NEW YORK, Sept 9, (Agencies): Hollywood actress Meg Ryan goes behind the camera for her directorial debut “Ithaca”, a World War II drama for which she said she used her maternal instincts in telling the story.
The movie, based on William Saroyan’s novel “The Human Comedy”, follows a teenager who wants to help his widowed mother financially by getting a job as a messenger. He soon gets some tough lessons in life as he delivers messages to families who have lost loved ones in the war.
“I felt like it really is, in its deepest part of DNA, a story that I felt should be told from a maternal point of view,” Ryan said in an interview.
“And I felt like it was simple … it’s a simple narrative about complicated things.”
The “When Harry Met Sally” actress, who also stars in the film, said she was surprised how much she liked directing.
“The intimacy you end up having with every single thing in a movie when you’re directing it … makes you love it,” she said.
“The most fierce I ever am is as a mum and, it turns out, as a director, trying to protect the artists who’ve come to help me out.”
Tom Hanks, with whom Ryan starred in “Sleepless in Seattle” and “You’ve Got Mail”, has a small role in the movie. “He doesn’t need much directing,” she said.
“Ithaca” is released in the United States on Friday.
By turns poignant and plodding, affecting and affected, “Ithaca” is the sort of frustrating movie that’s just good enough to make you wish it were a lot better. First-time feature director Meg Ryan — yes, that Meg Ryan — and screenwriter Eric Jendresen have reconstituted William Saroyan’s 1943 novel “The Human Comedy” as a wildly uneven period piece that, despite several dramatically potent episodes, never really develops a sense of narrative momentum.
Indeed, there is a point scarcely 20 minutes into the film where it easily could have ended, and come off as a reasonably satisfying short. Equally problematic: Actors are burdened with too many lines that sound more like declarations than dialogue — and not just during the intrusive stretches of voiceover narration — while tragedies are foreshadowed so heavy-handedly that two obviously doomed characters might as well have vultures perched on their shoulders right from the get-go.
And yet, despite its predictability and other conspicuous flaws, “Ithaca” is surprisingly successful in fits and starts when it comes to sustaining interest and empathy, thanks partly to Ryan’s ability to subtly yet vividly evoke particulars of time and place on an indie-movie budget, and largely because of some compelling performances in lead and secondary roles.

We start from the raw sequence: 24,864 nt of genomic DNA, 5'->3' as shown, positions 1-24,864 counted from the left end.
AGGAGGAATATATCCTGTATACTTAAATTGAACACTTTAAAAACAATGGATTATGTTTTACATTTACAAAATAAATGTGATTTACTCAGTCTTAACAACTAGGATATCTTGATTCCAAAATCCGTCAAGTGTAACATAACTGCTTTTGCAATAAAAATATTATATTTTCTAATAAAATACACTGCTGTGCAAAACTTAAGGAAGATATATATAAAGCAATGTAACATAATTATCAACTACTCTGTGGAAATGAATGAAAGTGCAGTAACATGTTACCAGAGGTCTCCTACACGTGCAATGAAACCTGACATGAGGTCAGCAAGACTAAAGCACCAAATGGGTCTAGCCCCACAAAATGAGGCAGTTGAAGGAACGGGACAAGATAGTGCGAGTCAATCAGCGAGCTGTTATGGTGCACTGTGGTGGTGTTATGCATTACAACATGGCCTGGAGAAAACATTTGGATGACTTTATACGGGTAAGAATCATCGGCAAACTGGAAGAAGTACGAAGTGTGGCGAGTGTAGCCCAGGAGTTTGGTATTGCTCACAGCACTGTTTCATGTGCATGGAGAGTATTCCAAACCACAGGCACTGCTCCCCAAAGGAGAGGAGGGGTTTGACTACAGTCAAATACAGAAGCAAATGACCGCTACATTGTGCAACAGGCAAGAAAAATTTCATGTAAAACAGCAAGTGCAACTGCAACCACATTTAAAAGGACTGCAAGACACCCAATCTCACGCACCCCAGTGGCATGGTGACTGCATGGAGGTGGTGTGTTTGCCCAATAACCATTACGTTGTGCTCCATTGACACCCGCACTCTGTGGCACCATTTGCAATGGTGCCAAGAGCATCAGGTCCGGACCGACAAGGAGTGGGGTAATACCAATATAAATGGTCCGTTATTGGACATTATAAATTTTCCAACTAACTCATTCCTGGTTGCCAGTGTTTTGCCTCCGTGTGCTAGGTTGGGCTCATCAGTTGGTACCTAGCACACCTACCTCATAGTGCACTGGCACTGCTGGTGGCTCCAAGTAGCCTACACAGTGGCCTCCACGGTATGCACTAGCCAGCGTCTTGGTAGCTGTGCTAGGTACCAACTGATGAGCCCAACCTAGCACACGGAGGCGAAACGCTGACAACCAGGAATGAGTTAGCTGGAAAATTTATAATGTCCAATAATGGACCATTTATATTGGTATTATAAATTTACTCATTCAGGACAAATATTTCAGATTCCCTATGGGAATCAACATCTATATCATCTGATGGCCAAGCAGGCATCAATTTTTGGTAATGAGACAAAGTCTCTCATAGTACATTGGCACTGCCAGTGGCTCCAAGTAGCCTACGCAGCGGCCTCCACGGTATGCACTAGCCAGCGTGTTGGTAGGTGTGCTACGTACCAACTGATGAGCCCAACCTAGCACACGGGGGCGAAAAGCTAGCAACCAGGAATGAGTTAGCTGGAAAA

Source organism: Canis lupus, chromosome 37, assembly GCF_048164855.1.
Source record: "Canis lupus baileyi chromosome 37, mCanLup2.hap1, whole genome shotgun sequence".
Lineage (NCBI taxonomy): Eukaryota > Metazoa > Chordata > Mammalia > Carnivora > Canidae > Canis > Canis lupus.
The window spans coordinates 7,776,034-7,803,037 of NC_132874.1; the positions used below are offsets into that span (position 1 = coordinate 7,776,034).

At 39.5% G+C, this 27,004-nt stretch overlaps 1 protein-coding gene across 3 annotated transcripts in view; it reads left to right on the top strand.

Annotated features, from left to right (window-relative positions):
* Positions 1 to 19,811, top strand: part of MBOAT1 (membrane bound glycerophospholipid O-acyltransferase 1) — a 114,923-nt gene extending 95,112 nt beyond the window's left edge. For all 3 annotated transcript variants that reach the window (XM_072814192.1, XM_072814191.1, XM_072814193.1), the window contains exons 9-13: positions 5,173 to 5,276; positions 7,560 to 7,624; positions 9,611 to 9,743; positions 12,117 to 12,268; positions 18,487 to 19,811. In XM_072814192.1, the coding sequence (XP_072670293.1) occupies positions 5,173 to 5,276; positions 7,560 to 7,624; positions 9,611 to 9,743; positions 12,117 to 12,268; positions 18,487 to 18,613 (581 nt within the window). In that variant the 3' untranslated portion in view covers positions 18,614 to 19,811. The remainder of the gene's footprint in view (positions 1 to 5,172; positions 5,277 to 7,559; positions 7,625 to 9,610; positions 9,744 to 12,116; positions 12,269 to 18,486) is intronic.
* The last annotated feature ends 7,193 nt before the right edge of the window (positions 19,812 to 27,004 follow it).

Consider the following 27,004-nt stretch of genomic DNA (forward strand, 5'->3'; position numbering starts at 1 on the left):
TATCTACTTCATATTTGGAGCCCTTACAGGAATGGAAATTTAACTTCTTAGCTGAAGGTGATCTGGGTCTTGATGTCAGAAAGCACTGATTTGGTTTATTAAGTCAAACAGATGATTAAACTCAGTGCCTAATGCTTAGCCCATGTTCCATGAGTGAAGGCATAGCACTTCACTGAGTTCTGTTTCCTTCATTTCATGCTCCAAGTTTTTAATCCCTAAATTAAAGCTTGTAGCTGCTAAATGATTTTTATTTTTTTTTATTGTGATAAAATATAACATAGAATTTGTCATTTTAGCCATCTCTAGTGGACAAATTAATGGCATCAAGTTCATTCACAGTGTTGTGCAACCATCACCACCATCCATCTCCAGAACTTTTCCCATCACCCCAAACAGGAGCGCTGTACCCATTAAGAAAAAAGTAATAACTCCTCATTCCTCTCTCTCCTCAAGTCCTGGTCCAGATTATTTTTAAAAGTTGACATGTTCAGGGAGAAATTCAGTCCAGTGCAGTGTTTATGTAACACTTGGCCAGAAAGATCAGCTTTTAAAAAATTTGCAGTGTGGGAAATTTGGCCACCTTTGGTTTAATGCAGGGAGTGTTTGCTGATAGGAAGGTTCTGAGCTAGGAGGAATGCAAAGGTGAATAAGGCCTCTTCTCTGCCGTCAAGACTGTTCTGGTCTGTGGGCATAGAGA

The setting is Ithaca — Saroyan’s fictional version of his real-life home town of Fresno, Calif. — during the early days of US involvement in World War II. (The movie was shot on various Virginia locations.) When his older brother (Jack Quaid, son of Ryan and ex-husband Dennis Quaid) joins the military, 14-year-old Homer Macauley (newcomer Alex Neustaedter) assumes his sibling’s role as man of the house for a family that includes his widowed mother (Ryan), his sister Bess (Christian Nelson), and his younger brother Ulysses (Spencer Howell).
As “Ithaca” begins, Homer lands a job delivering telegrams for the local branch of Postal Telegraph, where he quickly impresses easygoing manager Tom Spangler (Hamish Linklater) and amiably boozy telegrapher Willie Grogan (Sam Shepard). Unfortunately, the job requires Homer to occasionally deliver messages announcing the deaths of soldiers to their next of kin. When he tells his mom about this grim task, she responds with a loving warning: “You’re becoming aware of a world in which you’ve been a child.”
Double Oscar-winner Denzel Washington and a motley band of gunslingers opened the Toronto Film Festival Thursday, blazing trails in a much-anticipated remake of the 1960 Western “The Magnificent Seven.”